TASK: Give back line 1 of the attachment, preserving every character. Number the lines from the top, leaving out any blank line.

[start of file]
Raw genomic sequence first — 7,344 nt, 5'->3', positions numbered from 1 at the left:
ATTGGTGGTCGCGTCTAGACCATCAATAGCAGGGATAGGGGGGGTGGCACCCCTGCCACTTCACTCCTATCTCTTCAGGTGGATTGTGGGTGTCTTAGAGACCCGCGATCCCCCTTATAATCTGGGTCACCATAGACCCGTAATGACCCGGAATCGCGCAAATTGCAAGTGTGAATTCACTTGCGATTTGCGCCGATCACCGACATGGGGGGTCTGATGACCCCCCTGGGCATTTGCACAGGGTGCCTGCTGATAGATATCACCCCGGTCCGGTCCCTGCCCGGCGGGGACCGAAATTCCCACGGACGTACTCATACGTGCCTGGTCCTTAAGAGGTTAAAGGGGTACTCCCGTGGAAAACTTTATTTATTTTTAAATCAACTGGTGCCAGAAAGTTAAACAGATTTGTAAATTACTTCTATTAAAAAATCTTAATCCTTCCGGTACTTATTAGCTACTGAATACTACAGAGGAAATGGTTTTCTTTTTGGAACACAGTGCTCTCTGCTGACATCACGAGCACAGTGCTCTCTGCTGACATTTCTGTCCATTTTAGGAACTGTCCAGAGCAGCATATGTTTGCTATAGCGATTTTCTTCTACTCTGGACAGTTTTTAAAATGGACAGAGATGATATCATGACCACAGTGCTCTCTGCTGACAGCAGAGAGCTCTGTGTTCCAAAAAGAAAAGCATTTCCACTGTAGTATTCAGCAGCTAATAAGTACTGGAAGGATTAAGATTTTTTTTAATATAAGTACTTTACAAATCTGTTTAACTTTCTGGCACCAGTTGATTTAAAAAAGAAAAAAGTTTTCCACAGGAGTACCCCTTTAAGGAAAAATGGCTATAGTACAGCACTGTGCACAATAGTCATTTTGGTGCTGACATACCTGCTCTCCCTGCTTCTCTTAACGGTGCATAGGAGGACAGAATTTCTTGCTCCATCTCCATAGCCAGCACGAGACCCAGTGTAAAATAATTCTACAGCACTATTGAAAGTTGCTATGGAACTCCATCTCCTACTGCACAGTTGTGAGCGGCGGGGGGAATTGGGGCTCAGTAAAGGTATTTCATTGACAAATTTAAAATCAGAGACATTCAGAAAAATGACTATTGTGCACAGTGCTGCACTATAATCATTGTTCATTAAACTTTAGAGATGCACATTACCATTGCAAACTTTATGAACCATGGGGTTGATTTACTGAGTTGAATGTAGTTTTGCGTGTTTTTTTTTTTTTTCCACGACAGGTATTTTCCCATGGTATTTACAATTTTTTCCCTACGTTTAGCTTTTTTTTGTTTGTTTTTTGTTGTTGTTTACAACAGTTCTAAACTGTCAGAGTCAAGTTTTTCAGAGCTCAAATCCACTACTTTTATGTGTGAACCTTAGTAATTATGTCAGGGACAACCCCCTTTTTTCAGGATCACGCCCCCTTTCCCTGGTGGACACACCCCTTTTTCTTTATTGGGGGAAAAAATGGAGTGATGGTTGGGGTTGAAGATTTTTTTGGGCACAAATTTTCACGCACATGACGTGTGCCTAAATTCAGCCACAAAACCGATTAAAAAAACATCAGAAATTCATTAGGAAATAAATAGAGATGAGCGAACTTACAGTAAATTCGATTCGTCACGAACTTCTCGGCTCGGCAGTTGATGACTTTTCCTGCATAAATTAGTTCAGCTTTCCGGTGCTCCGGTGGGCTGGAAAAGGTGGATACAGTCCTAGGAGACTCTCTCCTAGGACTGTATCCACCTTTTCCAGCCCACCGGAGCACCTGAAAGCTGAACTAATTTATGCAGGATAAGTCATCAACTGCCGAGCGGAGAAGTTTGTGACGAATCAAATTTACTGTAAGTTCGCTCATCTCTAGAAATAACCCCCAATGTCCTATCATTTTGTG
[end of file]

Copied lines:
Raw genomic sequence first — 7,344 nt, 5'->3', positions numbered from 1 at the left: